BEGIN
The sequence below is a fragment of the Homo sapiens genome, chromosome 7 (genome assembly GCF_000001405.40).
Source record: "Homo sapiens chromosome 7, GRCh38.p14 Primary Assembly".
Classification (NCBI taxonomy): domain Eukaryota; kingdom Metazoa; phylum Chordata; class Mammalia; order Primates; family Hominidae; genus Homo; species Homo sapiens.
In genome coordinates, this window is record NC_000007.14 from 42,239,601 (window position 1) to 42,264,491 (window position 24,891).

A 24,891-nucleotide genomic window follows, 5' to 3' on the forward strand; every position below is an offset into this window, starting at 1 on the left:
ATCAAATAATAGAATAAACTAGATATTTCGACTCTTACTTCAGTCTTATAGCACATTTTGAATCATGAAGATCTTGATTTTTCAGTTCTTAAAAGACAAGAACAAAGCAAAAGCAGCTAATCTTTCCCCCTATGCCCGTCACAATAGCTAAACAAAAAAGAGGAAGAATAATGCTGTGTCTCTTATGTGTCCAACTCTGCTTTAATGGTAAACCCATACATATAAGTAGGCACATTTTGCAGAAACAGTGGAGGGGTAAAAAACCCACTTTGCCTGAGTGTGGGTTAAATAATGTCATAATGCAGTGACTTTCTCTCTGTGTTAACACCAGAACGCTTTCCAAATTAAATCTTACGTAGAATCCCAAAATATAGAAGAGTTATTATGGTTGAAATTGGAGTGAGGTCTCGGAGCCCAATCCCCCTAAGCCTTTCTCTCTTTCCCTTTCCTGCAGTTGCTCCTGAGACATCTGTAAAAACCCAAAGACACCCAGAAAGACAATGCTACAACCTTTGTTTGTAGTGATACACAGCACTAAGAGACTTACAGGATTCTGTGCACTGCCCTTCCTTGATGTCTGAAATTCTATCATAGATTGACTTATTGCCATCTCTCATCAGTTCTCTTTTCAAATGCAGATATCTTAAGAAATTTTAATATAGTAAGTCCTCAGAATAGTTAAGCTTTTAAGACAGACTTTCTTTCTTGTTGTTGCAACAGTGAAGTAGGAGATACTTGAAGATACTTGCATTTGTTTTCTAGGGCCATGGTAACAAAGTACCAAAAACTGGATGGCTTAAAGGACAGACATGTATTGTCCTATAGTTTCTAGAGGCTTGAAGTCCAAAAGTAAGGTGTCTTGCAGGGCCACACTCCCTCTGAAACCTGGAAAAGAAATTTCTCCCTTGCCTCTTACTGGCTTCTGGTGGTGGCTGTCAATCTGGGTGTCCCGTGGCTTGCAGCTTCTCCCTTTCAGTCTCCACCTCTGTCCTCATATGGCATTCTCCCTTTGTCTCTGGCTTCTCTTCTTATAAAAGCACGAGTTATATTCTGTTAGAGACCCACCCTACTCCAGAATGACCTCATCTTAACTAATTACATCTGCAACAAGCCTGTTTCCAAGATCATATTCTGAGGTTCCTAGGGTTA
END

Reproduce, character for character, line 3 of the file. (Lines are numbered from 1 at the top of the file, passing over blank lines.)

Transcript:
Classification (NCBI taxonomy): domain Eukaryota; kingdom Metazoa; phylum Chordata; class Mammalia; order Primates; family Hominidae; genus Homo; species Homo sapiens.